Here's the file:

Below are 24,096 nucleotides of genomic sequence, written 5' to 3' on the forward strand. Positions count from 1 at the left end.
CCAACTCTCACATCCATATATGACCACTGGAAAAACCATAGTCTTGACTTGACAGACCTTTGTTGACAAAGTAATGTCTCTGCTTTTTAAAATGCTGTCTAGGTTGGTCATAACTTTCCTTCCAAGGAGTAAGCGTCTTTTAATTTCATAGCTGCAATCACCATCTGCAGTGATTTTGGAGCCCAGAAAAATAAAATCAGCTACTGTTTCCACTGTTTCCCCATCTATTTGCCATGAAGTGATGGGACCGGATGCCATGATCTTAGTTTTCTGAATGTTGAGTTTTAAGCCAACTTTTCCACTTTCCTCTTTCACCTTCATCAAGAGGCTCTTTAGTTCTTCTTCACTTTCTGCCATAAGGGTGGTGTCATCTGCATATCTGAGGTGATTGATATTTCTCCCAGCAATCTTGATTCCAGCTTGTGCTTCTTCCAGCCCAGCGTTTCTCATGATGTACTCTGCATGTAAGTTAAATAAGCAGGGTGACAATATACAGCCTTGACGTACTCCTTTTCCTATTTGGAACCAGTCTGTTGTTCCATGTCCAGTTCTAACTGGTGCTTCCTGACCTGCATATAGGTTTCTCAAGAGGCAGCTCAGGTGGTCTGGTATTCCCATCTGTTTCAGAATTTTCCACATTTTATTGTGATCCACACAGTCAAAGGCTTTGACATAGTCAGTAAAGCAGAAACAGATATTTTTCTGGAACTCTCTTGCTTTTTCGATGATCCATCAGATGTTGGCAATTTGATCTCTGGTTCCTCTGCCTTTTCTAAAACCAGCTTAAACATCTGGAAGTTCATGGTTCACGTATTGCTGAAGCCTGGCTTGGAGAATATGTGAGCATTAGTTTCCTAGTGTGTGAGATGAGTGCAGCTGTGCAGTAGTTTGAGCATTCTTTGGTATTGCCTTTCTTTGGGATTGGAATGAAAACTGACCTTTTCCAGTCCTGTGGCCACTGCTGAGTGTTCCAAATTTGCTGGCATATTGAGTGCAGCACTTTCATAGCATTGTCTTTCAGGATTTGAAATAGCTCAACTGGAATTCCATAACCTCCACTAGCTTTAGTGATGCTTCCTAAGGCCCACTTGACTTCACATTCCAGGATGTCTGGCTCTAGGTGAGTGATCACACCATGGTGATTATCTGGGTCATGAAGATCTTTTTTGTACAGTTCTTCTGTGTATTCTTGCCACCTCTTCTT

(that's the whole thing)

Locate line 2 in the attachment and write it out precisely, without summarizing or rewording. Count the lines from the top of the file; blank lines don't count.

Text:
CCAACTCTCACATCCATATATGACCACTGGAAAAACCATAGTCTTGACTTGACAGACCTTTGTTGACAAAGTAATGTCTCTGCTTTTTAAAATGCTGTCTAGGTTGGTCATAACTTTCCTTCCAAGGAGTAAGCGTCTTTTAATTTCATAGCTGCAATCACCATCTGCAGTGATTTTGGAGCCCAGAAAAATAAAATCAGCTACTGTTTCCACTGTTTCCCCATCTATTTGCCATGAAGTGATGGGACCGGATGCCATGATCTTAGTTTTCTGAATGTTGAGTTTTAAGCCAACTTTTCCACTTTCCTCTTTCACCTTCATCAAGAGGCTCTTTAGTTCTTCTTCACTTTCTGCCATAAGGGTGGTGTCATCTGCATATCTGAGGTGATTGATATTTCTCCCAGCAATCTTGATTCCAGCTTGTGCTTCTTCCAGCCCAGCGTTTCTCATGATGTACTCTGCATGTAAGTTAAATAAGCAGGGTGACAATATACAGCCTTGACGTACTCCTTTTCCTATTTGGAACCAGTCTGTTGTTCCATGTCCAGTTCTAACTGGTGCTTCCTGACCTGCATATAGGTTTCTCAAGAGGCAGCTCAGGTGGTCTGGTATTCCCATCTGTTTCAGAATTTTCCACATTTTATTGTGATCCACACAGTCAAAGGCTTTGACATAGTCAGTAAAGCAGAAACAGATATTTTTCTGGAACTCTCTTGCTTTTTCGATGATCCATCAGATGTTGGCAATTTGATCTCTGGTTCCTCTGCCTTTTCTAAAACCAGCTTAAACATCTGGAAGTTCATGGTTCACGTATTGCTGAAGCCTGGCTTGGAGAATATGTGAGCATTAGTTTCCTAGTGTGTGAGATGAGTGCAGCTGTGCAGTAGTTTGAGCATTCTTTGGTATTGCCTTTCTTTGGGATTGGAATGAAAACTGACCTTTTCCAGTCCTGTGGCCACTGCTGAGTGTTCCAAATTTGCTGGCATATTGAGTGCAGCACTTTCATAGCATTGTCTTTCAGGATTTGAAATAGCTCAACTGGAATTCCATAACCTCCACTAGCTTTAGTGATGCTTCCTAAGGCCCACTTGACTTCACATTCCAGGATGTCTGGCTCTAGGTGAGTGATCACACCATGGTGATTATCTGGGTCATGAAGATCTTTTTTGTACAGTTCTTCTGTGTATTCTTGCCACCTCTTCTT